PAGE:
Homeschooling is legal in Barbados according to Article 42 of the Education Act Cap. 41 (1997). If families wish to homeschool, all they have to do is apply for an exemption through the Ministry of Education.

But as one mother has discovered, applying for an exemption to homeschool and actually obtaining one are two very different things. Shendor Menvaryzz contacted Home School Legal Defense Association after her request to home educate her children had been denied multiple times.

She first applied in 2018. Each time, the island nation’s chief education officer either said her application failed to meet existing requirements (“inadequate documentation”) or invented some new hurdle, such as insisting the mother obtain a tutor for her children.

Nevertheless, Shendor has refused to enroll her children in school, as her own credentials make her more than qualified to teach her children. But her decision has resulted in confrontations with the authorities on multiple occasions.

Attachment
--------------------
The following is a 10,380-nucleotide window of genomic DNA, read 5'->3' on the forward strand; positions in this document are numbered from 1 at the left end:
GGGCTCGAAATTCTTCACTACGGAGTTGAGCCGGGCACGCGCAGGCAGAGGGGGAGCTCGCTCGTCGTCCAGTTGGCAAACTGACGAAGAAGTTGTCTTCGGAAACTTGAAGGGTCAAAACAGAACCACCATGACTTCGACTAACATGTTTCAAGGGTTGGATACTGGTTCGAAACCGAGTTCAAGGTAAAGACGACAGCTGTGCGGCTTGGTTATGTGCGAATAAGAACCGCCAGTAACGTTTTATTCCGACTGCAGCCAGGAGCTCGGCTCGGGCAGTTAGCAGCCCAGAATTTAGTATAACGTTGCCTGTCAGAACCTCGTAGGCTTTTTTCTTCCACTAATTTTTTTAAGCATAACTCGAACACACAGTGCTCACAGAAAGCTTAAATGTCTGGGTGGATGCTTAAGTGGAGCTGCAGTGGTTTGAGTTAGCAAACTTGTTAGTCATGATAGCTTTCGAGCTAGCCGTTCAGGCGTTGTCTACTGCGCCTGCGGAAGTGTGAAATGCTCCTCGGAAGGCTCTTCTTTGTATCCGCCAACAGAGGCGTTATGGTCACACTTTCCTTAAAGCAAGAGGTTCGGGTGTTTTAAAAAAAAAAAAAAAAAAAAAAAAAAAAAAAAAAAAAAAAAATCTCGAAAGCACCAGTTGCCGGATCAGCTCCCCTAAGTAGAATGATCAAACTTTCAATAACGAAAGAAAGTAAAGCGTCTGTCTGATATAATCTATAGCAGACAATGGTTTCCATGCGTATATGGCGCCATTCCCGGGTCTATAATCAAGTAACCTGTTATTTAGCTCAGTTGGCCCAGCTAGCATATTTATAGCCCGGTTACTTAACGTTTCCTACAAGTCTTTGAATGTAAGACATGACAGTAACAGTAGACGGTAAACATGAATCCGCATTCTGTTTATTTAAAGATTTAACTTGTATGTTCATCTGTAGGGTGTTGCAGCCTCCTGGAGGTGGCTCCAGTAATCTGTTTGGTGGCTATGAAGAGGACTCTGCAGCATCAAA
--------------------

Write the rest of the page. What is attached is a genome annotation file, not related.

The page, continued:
They send the police to me and they send the Child Care Board to me,” Shendor told a local newspaper. “A lot of children are being homeschooled in Canada and America, and they are thriving, and they are ahead. I don’t know what it is with this government.”

You can read the full story on Barbados Today.

HSLDA sent a letter to the chief education officer of Barbados on behalf of Shendor.

Officials failed to respond to the letter, but did contact Shendor with a rather ominous message.

The letter from the Ministry of Education informed Shendor that because she was not “a recipient of a license to home school, you are in direct contravention to the laws of Barbados. . . . You are therefore required to ensure your children are registered and attending a public or private school. . . . Failing this you may be liable to prosecution under part IV Section 41 (a) of the Education Act CAP 41 for failing to ensure your children’s regular attendance of school. You are therefore warned.”

Shendor was not trying to practice an illegal activity; initially she was going about the process legally until they refused to accommodate her request. Unable to find a lawyer to represent her, Shendor has decided to leave Barbados with her children.